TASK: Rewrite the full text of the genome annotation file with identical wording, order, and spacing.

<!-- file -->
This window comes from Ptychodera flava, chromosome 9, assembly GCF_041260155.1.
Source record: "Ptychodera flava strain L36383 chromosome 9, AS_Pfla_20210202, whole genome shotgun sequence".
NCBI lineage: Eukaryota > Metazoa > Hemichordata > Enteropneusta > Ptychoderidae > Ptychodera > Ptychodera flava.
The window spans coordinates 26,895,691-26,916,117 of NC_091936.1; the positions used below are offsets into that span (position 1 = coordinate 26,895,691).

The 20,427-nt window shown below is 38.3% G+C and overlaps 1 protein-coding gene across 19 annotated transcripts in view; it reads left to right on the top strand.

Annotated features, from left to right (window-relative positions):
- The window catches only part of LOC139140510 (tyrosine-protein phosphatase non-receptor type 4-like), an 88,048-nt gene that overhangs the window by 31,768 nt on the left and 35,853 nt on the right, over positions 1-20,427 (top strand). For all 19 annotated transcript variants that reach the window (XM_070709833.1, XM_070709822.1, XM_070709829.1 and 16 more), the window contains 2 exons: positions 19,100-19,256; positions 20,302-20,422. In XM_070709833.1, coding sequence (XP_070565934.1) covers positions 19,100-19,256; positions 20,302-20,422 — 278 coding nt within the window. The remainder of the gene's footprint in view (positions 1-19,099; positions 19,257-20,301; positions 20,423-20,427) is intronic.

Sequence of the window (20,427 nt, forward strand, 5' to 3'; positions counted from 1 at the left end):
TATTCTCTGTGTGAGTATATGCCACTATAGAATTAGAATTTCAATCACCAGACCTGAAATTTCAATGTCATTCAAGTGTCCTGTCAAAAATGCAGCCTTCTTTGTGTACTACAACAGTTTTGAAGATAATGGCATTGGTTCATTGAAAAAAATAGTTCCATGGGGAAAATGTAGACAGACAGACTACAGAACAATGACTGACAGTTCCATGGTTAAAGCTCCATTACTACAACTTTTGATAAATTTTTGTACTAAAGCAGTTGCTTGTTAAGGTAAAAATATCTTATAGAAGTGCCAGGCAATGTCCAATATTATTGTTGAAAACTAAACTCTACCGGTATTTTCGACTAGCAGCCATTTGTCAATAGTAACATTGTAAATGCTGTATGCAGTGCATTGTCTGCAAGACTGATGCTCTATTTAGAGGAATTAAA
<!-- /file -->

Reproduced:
This window comes from Ptychodera flava, chromosome 9, assembly GCF_041260155.1.
Source record: "Ptychodera flava strain L36383 chromosome 9, AS_Pfla_20210202, whole genome shotgun sequence".
NCBI lineage: Eukaryota > Metazoa > Hemichordata > Enteropneusta > Ptychoderidae > Ptychodera > Ptychodera flava.
The window spans coordinates 26,895,691-26,916,117 of NC_091936.1; the positions used below are offsets into that span (position 1 = coordinate 26,895,691).

The 20,427-nt window shown below is 38.3% G+C and overlaps 1 protein-coding gene across 19 annotated transcripts in view; it reads left to right on the top strand.

Annotated features, from left to right (window-relative positions):
- The window catches only part of LOC139140510 (tyrosine-protein phosphatase non-receptor type 4-like), an 88,048-nt gene that overhangs the window by 31,768 nt on the left and 35,853 nt on the right, over positions 1-20,427 (top strand). For all 19 annotated transcript variants that reach the window (XM_070709833.1, XM_070709822.1, XM_070709829.1 and 16 more), the window contains 2 exons: positions 19,100-19,256; positions 20,302-20,422. In XM_070709833.1, coding sequence (XP_070565934.1) covers positions 19,100-19,256; positions 20,302-20,422 — 278 coding nt within the window. The remainder of the gene's footprint in view (positions 1-19,099; positions 19,257-20,301; positions 20,423-20,427) is intronic.

Sequence of the window (20,427 nt, forward strand, 5' to 3'; positions counted from 1 at the left end):
TATTCTCTGTGTGAGTATATGCCACTATAGAATTAGAATTTCAATCACCAGACCTGAAATTTCAATGTCATTCAAGTGTCCTGTCAAAAATGCAGCCTTCTTTGTGTACTACAACAGTTTTGAAGATAATGGCATTGGTTCATTGAAAAAAATAGTTCCATGGGGAAAATGTAGACAGACAGACTACAGAACAATGACTGACAGTTCCATGGTTAAAGCTCCATTACTACAACTTTTGATAAATTTTTGTACTAAAGCAGTTGCTTGTTAAGGTAAAAATATCTTATAGAAGTGCCAGGCAATGTCCAATATTATTGTTGAAAACTAAACTCTACCGGTATTTTCGACTAGCAGCCATTTGTCAATAGTAACATTGTAAATGCTGTATGCAGTGCATTGTCTGCAAGACTGATGCTCTATTTAGAGGAATTAAA